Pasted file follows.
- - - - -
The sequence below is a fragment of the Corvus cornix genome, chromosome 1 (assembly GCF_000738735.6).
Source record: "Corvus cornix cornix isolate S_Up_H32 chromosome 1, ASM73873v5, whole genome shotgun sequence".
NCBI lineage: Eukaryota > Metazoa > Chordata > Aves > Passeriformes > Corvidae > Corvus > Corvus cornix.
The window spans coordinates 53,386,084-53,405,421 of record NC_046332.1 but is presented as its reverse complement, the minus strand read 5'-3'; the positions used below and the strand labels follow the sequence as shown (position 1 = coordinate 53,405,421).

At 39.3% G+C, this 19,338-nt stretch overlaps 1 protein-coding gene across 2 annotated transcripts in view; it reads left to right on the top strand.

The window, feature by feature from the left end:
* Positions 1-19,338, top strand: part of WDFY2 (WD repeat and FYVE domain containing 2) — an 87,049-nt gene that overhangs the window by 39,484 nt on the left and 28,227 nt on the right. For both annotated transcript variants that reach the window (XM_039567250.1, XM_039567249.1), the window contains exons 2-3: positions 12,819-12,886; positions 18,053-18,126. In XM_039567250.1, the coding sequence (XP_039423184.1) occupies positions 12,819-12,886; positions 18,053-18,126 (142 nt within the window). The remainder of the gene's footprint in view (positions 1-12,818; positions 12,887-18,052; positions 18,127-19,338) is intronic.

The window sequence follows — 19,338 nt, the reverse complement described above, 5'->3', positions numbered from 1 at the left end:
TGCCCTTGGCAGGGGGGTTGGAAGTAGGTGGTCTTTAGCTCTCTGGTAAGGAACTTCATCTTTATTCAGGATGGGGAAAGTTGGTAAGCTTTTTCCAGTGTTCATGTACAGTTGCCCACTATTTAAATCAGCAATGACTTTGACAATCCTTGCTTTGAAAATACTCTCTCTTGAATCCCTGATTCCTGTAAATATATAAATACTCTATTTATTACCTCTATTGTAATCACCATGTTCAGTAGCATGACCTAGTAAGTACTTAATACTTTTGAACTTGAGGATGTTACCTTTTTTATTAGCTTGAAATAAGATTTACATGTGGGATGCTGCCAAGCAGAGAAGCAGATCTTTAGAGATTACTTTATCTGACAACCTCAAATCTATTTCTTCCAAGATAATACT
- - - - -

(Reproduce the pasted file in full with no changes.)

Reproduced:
The sequence below is a fragment of the Corvus cornix genome, chromosome 1 (assembly GCF_000738735.6).
Source record: "Corvus cornix cornix isolate S_Up_H32 chromosome 1, ASM73873v5, whole genome shotgun sequence".
NCBI lineage: Eukaryota > Metazoa > Chordata > Aves > Passeriformes > Corvidae > Corvus > Corvus cornix.
The window spans coordinates 53,386,084-53,405,421 of record NC_046332.1 but is presented as its reverse complement, the minus strand read 5'-3'; the positions used below and the strand labels follow the sequence as shown (position 1 = coordinate 53,405,421).

At 39.3% G+C, this 19,338-nt stretch overlaps 1 protein-coding gene across 2 annotated transcripts in view; it reads left to right on the top strand.

The window, feature by feature from the left end:
* Positions 1-19,338, top strand: part of WDFY2 (WD repeat and FYVE domain containing 2) — an 87,049-nt gene that overhangs the window by 39,484 nt on the left and 28,227 nt on the right. For both annotated transcript variants that reach the window (XM_039567250.1, XM_039567249.1), the window contains exons 2-3: positions 12,819-12,886; positions 18,053-18,126. In XM_039567250.1, the coding sequence (XP_039423184.1) occupies positions 12,819-12,886; positions 18,053-18,126 (142 nt within the window). The remainder of the gene's footprint in view (positions 1-12,818; positions 12,887-18,052; positions 18,127-19,338) is intronic.

The window sequence follows — 19,338 nt, the reverse complement described above, 5'->3', positions numbered from 1 at the left end:
TGCCCTTGGCAGGGGGGTTGGAAGTAGGTGGTCTTTAGCTCTCTGGTAAGGAACTTCATCTTTATTCAGGATGGGGAAAGTTGGTAAGCTTTTTCCAGTGTTCATGTACAGTTGCCCACTATTTAAATCAGCAATGACTTTGACAATCCTTGCTTTGAAAATACTCTCTCTTGAATCCCTGATTCCTGTAAATATATAAATACTCTATTTATTACCTCTATTGTAATCACCATGTTCAGTAGCATGACCTAGTAAGTACTTAATACTTTTGAACTTGAGGATGTTACCTTTTTTATTAGCTTGAAATAAGATTTACATGTGGGATGCTGCCAAGCAGAGAAGCAGATCTTTAGAGATTACTTTATCTGACAACCTCAAATCTATTTCTTCCAAGATAATACT